Members of the Texas House of Representatives voted favorably on an amendment proposing to amend the state’s Uniform Commercial Code to adapt existing commercial law to innovations such as blockchain technology and cryptocurrency regulation.
The amendment passed for debate in the 87th Legislature session. House Bill 4474, originally proposed by Rep. Tan Parker, will be debated in the Texas Senate to propose amendments to the current bill and bring it to a final vote.
Texas Governor Greg Abbott was in favor of the legislation and stated that assets such as Bitcoin: “t is increasingly being used for transactions and is beginning to go mainstream as an investment.” Abbott described himself as a “supporter of the bill.”
Specifically, the bill recognizes cryptocurrencies under existing commercial law and legally protects investments in cryptoassets from potential fraud, misuse or crime.
The Texas Blockchain Council will work hand in hand with the Texas Congress to help structure regulation regarding cryptocurrencies.
The state of Texas seeks to continue the path that the state of Wyoming has been marking, after becoming the first state in the United States to formally regulate the implementation of cryptocurrencies within its legislation.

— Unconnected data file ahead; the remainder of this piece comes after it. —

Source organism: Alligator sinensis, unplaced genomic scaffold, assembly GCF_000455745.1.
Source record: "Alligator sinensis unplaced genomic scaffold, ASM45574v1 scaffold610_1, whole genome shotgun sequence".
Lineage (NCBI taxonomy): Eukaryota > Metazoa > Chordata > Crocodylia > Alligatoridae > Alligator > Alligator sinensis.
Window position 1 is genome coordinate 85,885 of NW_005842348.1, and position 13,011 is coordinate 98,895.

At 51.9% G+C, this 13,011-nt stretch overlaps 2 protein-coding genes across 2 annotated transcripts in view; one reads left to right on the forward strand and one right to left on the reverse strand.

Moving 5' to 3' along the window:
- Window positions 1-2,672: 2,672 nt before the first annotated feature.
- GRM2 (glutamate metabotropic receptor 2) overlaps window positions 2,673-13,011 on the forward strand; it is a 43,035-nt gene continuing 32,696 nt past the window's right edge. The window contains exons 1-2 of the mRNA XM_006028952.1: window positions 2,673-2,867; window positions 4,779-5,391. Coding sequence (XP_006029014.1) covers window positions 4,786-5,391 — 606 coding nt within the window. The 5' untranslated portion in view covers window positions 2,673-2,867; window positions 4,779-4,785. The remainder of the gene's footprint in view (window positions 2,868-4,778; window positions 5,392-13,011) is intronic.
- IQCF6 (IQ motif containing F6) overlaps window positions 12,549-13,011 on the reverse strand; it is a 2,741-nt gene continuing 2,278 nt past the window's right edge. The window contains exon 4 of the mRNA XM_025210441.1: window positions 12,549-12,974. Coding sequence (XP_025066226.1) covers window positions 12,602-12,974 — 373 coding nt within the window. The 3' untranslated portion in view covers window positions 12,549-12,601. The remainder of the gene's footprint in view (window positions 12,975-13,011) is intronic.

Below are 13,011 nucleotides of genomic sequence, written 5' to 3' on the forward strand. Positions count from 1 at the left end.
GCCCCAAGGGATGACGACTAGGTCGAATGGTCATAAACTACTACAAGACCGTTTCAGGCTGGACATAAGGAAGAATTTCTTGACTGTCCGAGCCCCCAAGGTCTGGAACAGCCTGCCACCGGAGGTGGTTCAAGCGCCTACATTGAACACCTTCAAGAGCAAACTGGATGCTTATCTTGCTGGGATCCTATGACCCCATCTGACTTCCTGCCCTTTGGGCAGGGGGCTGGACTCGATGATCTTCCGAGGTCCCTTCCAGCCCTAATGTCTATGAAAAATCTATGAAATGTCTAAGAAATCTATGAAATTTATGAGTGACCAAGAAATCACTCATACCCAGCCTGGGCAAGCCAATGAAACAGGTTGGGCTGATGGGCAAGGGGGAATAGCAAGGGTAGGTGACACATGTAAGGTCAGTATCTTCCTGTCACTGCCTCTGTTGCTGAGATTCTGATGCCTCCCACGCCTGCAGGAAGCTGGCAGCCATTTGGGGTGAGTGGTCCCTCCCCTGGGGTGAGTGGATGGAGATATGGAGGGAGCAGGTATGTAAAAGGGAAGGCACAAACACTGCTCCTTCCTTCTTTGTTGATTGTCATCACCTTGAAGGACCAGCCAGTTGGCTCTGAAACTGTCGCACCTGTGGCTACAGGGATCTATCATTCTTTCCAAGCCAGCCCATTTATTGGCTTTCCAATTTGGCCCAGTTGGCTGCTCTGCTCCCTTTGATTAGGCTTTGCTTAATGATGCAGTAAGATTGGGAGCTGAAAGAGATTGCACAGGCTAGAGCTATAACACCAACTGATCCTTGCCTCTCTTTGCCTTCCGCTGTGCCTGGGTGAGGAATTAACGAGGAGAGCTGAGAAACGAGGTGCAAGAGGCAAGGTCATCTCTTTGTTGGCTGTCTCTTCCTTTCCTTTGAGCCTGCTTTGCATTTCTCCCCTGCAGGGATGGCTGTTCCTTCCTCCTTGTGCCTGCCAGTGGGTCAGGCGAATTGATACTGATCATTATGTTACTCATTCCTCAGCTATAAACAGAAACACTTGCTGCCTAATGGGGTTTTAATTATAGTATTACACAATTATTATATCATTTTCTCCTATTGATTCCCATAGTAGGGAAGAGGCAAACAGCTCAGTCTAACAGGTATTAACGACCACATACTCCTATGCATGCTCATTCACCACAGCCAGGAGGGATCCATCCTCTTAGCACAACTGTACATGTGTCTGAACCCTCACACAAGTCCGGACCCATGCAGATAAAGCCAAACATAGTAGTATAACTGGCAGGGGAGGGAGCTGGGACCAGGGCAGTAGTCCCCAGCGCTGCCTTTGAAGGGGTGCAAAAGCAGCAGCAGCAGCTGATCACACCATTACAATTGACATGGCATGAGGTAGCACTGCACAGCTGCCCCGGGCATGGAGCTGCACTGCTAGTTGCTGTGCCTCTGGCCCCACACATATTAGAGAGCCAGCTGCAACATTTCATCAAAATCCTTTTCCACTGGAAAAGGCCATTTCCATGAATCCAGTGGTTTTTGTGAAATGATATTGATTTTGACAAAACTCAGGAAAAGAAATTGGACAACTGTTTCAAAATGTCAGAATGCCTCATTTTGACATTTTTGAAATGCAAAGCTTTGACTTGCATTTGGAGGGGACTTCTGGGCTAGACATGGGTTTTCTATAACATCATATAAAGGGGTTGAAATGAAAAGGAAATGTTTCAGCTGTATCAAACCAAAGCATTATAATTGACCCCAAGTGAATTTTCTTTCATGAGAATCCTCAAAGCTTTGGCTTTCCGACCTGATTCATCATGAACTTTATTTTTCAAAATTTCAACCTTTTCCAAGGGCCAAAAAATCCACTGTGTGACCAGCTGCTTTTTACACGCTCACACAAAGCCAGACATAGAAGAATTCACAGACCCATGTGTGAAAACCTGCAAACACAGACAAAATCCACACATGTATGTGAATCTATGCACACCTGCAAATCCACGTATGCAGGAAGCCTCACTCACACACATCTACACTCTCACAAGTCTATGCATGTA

Competition in Wyoming And Florida
After the establishment of a regulation to the cryptocurrency market the state of Wyoming attracted several cryptoasset investors such as the firm Ripple, who issue their own cryptocurrency with the same name. The Kraken exchange was also approved by the Wyoming State Banking Board as a cryptoasset bank.
Miami Mayor Francis M. Suarez has also been vocal in promoting and adopting bitcoin and other cryptocurrencies in his city. In fact, in June 2021, the Bitcoin 2021 conference will be held in sunny Miami, featuring a number of crypto-entrepreneurs.
Federal Reserve Chairman Jerome Powell has also expressed interest in the world of cryptocurrencies, and confirmed that the Fed is studying ways to integrate dollar-backed cryptoassets to contain the volatility of cryptocurrencies such as bitcoin.
Not all policymakers are sympathetic to bitcoin and blockchain technology
Some states, however, view the adoption of cryptocurrencies with some skepticism, as is the case in New York, whose Congress is debating a bill that would ban bitcoin mining operations for 3 years, until the environmental impacts of mining are fully identified.
Janet Yellen, the Treasury Secretary, has called bitcoin and other cryptocurrencies a highly speculative asset and one that could be risky for investors. The Treasury secretary has even pointedly referred to bitcoin as an “extremely inefficient” asset.
Despite the skepticism of Yellen and other public officials, the adoption of cryptocurrencies and blockchain technology has continued to expand and its acceptance continues to grow throughout the United States and the world.